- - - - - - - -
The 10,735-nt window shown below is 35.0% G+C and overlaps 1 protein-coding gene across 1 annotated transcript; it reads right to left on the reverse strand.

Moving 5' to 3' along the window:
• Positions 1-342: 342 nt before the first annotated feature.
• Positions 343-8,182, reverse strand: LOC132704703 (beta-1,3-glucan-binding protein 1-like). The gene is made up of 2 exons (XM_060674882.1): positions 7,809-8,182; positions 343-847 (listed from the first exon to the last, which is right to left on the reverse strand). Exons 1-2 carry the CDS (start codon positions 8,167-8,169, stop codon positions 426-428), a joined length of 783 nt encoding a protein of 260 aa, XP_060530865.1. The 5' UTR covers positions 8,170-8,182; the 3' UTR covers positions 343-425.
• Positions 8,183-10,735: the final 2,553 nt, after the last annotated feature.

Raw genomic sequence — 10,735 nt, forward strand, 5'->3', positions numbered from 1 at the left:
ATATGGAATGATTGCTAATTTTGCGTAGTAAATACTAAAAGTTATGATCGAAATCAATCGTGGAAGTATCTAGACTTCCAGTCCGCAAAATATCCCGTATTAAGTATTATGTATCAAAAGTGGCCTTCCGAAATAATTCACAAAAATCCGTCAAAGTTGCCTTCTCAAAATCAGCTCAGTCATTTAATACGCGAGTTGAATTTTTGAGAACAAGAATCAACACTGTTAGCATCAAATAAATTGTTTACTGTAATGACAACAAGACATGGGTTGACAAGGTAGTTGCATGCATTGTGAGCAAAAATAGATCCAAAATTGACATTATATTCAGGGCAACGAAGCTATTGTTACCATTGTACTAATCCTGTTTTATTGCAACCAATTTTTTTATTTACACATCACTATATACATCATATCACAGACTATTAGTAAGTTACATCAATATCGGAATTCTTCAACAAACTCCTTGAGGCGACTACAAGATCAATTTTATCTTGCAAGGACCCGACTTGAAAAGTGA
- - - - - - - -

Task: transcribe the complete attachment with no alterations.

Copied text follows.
The 10,735-nt window shown below is 35.0% G+C and overlaps 1 protein-coding gene across 1 annotated transcript; it reads right to left on the reverse strand.

Moving 5' to 3' along the window:
• Positions 1-342: 342 nt before the first annotated feature.
• Positions 343-8,182, reverse strand: LOC132704703 (beta-1,3-glucan-binding protein 1-like). The gene is made up of 2 exons (XM_060674882.1): positions 7,809-8,182; positions 343-847 (listed from the first exon to the last, which is right to left on the reverse strand). Exons 1-2 carry the CDS (start codon positions 8,167-8,169, stop codon positions 426-428), a joined length of 783 nt encoding a protein of 260 aa, XP_060530865.1. The 5' UTR covers positions 8,170-8,182; the 3' UTR covers positions 343-425.
• Positions 8,183-10,735: the final 2,553 nt, after the last annotated feature.

Raw genomic sequence — 10,735 nt, forward strand, 5'->3', positions numbered from 1 at the left:
ATATGGAATGATTGCTAATTTTGCGTAGTAAATACTAAAAGTTATGATCGAAATCAATCGTGGAAGTATCTAGACTTCCAGTCCGCAAAATATCCCGTATTAAGTATTATGTATCAAAAGTGGCCTTCCGAAATAATTCACAAAAATCCGTCAAAGTTGCCTTCTCAAAATCAGCTCAGTCATTTAATACGCGAGTTGAATTTTTGAGAACAAGAATCAACACTGTTAGCATCAAATAAATTGTTTACTGTAATGACAACAAGACATGGGTTGACAAGGTAGTTGCATGCATTGTGAGCAAAAATAGATCCAAAATTGACATTATATTCAGGGCAACGAAGCTATTGTTACCATTGTACTAATCCTGTTTTATTGCAACCAATTTTTTTATTTACACATCACTATATACATCATATCACAGACTATTAGTAAGTTACATCAATATCGGAATTCTTCAACAAACTCCTTGAGGCGACTACAAGATCAATTTTATCTTGCAAGGACCCGACTTGAAAAGTGA